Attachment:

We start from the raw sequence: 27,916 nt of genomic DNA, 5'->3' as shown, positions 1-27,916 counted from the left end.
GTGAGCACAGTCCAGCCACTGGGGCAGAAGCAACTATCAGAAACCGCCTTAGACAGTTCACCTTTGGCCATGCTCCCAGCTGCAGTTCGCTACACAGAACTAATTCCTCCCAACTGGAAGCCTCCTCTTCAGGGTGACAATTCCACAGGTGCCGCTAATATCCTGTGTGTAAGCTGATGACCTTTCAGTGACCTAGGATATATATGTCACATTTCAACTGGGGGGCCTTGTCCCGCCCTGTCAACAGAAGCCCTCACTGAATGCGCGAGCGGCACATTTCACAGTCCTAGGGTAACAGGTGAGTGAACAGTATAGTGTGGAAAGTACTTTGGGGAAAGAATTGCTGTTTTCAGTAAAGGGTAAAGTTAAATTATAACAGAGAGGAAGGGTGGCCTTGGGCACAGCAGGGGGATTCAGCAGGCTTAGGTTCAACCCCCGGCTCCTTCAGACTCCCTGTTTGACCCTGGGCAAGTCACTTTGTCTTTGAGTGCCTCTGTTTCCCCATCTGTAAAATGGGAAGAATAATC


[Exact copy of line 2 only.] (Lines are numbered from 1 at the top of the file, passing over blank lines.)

GTGAGCACAGTCCAGCCACTGGGGCAGAAGCAACTATCAGAAACCGCCTTAGACAGTTCACCTTTGGCCATGCTCCCAGCTGCAGTTCGCTACACAGAACTAATTCCTCCCAACTGGAAGCCTCCTCTTCAGGGTGACAATTCCACAGGTGCCGCTAATATCCTGTGTGTAAGCTGATGACCTTTCAGTGACCTAGGATATATATGTCACATTTCAACTGGGGGGCCTTGTCCCGCCCTGTCAACAGAAGCCCTCACTGAATGCGCGAGCGGCACATTTCACAGTCCTAGGGTAACAGGTGAGTGAACAGTATAGTGTGGAAAGTACTTTGGGGAAAGAATTGCTGTTTTCAGTAAAGGGTAAAGTTAAATTATAACAGAGAGGAAGGGTGGCCTTGGGCACAGCAGGGGGATTCAGCAGGCTTAGGTTCAACCCCCGGCTCCTTCAGACTCCCTGTTTGACCCTGGGCAAGTCACTTTGTCTTTGAGTGCCTCTGTTTCCCCATCTGTAAAATGGGAAGAATAATC